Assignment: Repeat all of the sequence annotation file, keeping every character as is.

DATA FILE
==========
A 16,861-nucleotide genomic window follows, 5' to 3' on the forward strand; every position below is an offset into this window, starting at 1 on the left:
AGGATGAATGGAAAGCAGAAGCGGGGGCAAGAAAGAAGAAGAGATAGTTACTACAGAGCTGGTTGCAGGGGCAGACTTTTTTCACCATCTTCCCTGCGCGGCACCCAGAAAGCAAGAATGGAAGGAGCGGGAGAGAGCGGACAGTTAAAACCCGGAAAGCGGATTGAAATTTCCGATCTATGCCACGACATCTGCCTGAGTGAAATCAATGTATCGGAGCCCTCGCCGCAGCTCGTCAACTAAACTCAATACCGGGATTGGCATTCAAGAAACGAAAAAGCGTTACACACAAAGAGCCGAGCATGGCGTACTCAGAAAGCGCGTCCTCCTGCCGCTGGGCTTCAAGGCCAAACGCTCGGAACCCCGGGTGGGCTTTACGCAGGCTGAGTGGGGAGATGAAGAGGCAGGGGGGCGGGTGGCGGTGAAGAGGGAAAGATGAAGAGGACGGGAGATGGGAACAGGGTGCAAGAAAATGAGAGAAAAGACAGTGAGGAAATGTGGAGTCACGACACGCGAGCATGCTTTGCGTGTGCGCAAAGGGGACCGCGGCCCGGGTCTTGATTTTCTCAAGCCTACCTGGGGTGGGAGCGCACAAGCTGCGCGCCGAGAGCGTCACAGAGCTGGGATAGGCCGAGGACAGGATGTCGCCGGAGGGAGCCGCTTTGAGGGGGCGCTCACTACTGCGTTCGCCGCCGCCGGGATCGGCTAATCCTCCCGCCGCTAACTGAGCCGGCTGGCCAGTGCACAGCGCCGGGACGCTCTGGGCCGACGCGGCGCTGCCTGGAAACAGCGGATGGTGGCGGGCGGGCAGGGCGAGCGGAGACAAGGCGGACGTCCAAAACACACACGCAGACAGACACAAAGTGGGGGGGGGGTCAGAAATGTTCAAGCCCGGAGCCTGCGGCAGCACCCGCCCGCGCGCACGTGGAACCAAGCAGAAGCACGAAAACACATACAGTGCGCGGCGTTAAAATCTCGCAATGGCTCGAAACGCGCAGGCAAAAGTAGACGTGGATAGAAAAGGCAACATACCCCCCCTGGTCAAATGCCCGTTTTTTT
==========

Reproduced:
A 16,861-nucleotide genomic window follows, 5' to 3' on the forward strand; every position below is an offset into this window, starting at 1 on the left:
AGGATGAATGGAAAGCAGAAGCGGGGGCAAGAAAGAAGAAGAGATAGTTACTACAGAGCTGGTTGCAGGGGCAGACTTTTTTCACCATCTTCCCTGCGCGGCACCCAGAAAGCAAGAATGGAAGGAGCGGGAGAGAGCGGACAGTTAAAACCCGGAAAGCGGATTGAAATTTCCGATCTATGCCACGACATCTGCCTGAGTGAAATCAATGTATCGGAGCCCTCGCCGCAGCTCGTCAACTAAACTCAATACCGGGATTGGCATTCAAGAAACGAAAAAGCGTTACACACAAAGAGCCGAGCATGGCGTACTCAGAAAGCGCGTCCTCCTGCCGCTGGGCTTCAAGGCCAAACGCTCGGAACCCCGGGTGGGCTTTACGCAGGCTGAGTGGGGAGATGAAGAGGCAGGGGGGCGGGTGGCGGTGAAGAGGGAAAGATGAAGAGGACGGGAGATGGGAACAGGGTGCAAGAAAATGAGAGAAAAGACAGTGAGGAAATGTGGAGTCACGACACGCGAGCATGCTTTGCGTGTGCGCAAAGGGGACCGCGGCCCGGGTCTTGATTTTCTCAAGCCTACCTGGGGTGGGAGCGCACAAGCTGCGCGCCGAGAGCGTCACAGAGCTGGGATAGGCCGAGGACAGGATGTCGCCGGAGGGAGCCGCTTTGAGGGGGCGCTCACTACTGCGTTCGCCGCCGCCGGGATCGGCTAATCCTCCCGCCGCTAACTGAGCCGGCTGGCCAGTGCACAGCGCCGGGACGCTCTGGGCCGACGCGGCGCTGCCTGGAAACAGCGGATGGTGGCGGGCGGGCAGGGCGAGCGGAGACAAGGCGGACGTCCAAAACACACACGCAGACAGACACAAAGTGGGGGGGGGGTCAGAAATGTTCAAGCCCGGAGCCTGCGGCAGCACCCGCCCGCGCGCACGTGGAACCAAGCAGAAGCACGAAAACACATACAGTGCGCGGCGTTAAAATCTCGCAATGGCTCGAAACGCGCAGGCAAAAGTAGACGTGGATAGAAAAGGCAACATACCCCCCCTGGTCAAATGCCCGTTTTTTT